CNN, NYT, Democrats Ignore Wages as Donald Trump Touts Pay Raises

President Donald Trump arrives to speak at a campaign rally at the Santa Ana Star Center, Monday, Sept. 16, 2019, in Rio Rancho, N.M. (AP Photo/Evan Vucci)
AP Photo/Evan Vucci

CNN, the New York Times, and the Democrat candidates at Tuesday’s Democrat debate ignored the huge issue of Americans’ flat wages and stalled salaries.

But President Donald Trump’s staff used the Democrat debate to tout the rising blue-collar wages in his economy.

The questioners from CNN and the New York Times asked about trade, abortion, monopolies, the opioid epidemic, guns, and much else, but did not ask the candidates how they could change government policy to help raise Americans’ wages, which have been stalled since roughly 1990.

The candidates promised indirect government aid to Americans, such as “Medicare for All,” free college, and a rollback of pharmaceutical monopolies. Sen. Bernie Sanders promised a “jobs guarantee,” Andrew Yang touted his “freedom dividend” — which would be a $1,000 monthly check for each American adult — and Sen. Elizabeth Warren urged higher wages for childcare workers and pre-school teachers.

In contrast, Trump’s team emailed reporters a list of favorable media quotes admitting that his lower-immigration economy is helping to raise wages after decades of minimal growth. The email, which was sent mid-debate, was headlined: “Blue-collar workers are seeing big benefits from the Trump economy,” and it said:

America’s historic low unemployment rate of 3.5%, the lowest in fifty years, is unlocking opportunities for working class Americans.

  • From the Chicago Tribune: “What’s most heartening is that this jobs boom is helping the less-educated, low-skill Americans who’ve missed out on other, weaker jobs recoveries. Mark this moment: Millions of American job seekers have prayed for it.”

Meanwhile, wage growth has exceeded 3% for eight out of nine months in 2019, and February’s wage growth of 3.4% was the strongest growth in a decade. Moreover, for the first time since 2009, the benefits of wage growth are predominantly going to “workers at the lower end of the pay scale.”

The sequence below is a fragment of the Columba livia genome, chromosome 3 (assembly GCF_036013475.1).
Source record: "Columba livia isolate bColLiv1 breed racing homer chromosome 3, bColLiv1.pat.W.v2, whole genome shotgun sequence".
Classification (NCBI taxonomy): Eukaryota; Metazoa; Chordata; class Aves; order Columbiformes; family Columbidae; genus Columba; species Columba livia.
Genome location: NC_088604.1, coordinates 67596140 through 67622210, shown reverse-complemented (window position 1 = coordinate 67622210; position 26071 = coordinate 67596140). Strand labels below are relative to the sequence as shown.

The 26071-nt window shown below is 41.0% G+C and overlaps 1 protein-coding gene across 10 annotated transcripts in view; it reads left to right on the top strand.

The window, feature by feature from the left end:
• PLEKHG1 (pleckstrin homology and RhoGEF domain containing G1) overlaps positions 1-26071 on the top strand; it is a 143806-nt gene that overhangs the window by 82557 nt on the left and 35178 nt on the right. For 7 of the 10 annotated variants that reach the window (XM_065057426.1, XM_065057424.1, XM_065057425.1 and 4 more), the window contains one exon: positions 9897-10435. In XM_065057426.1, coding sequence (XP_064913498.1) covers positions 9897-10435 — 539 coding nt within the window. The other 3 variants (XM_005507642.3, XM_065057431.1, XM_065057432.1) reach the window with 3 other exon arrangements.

• From the New York Times: “The decade-long recovery is at last delivering income gains to middle-class and low-income families.”
  • From the Washington Post: “The surge of minority women getting jobs has helped push the U.S. workforce across a historic threshold. For the first time, most new hires of prime working age (25 to 54) are people of color.”
  • From the Economic Policy Institute: “From 2017 to 2018, relatively fast growth continued at the top…but the 20th and 30th percentiles saw the strongest growth at 4.8 percent and 3.7 percent, respectively.”

The Census Bureau said on September 10 that men who work full time and year-round got an average earnings boost of 3.4 percent in 2018, pushing their median salaries up to $55,291. Women gained 3.3 percent in wages, bringing their median salaries to $45,097 for full time, year-round work.

CNN and the New York Times also choose to ignore the decisive issue of 2016 — immigration, which has cut Americans’ wages amid a post-1990 flood of cheaper labor.

For example, income growth is lagging for American graduates, partly because the federal government allows investors to keep roughly 1.5 million college-graduate visa workers in good jobs sought by American graduates.

Immigration Numbers:

Each year, roughly four million young Americans join the workforce after graduating from high school or a university. This total includes about 800,000 Americans who graduate with skilled degrees in business or health care, engineering or science, software, or statistics.

But the federal government then imports about 1.1 million legal immigrants and refreshes a resident population of about 1.5 million white-collar visa workers — including approximately one million H-1B workers and spouses — and about 500,000 blue-collar visa workers. The government also prints more than one million work permits for new foreigners and rarely punishes companies for employing illegal migrants.

This policy of inflating the labor supply boosts economic growth and stock values for investors. The stimulus happens because the extra labor ensures that employers do not have to compete for American workers by offering higher wages and better working conditions.

The federal policy of flooding the market with cheap, foreign white-collar graduates and blue-collar labor shifts wealth from young employees toward older investors. It also widens wealth gaps, reduces high-tech investment, increases state and local tax burdens, reduces marriage rates, and hurts children’s schools and college educations.

The cheap-labor economic strategy also pushes Americans away from high-tech careers, and it sidelines millions of marginalized Americans, including many who are now struggling with drug addictions.

The labor policy also moves business investment and wealth from the Heartland to the coastal cities, explodes rents and housing costs, undermines suburbia, shrivels real estate values in the Midwest, and rewards investors for creating low-tech, labor-intensive workplaces.

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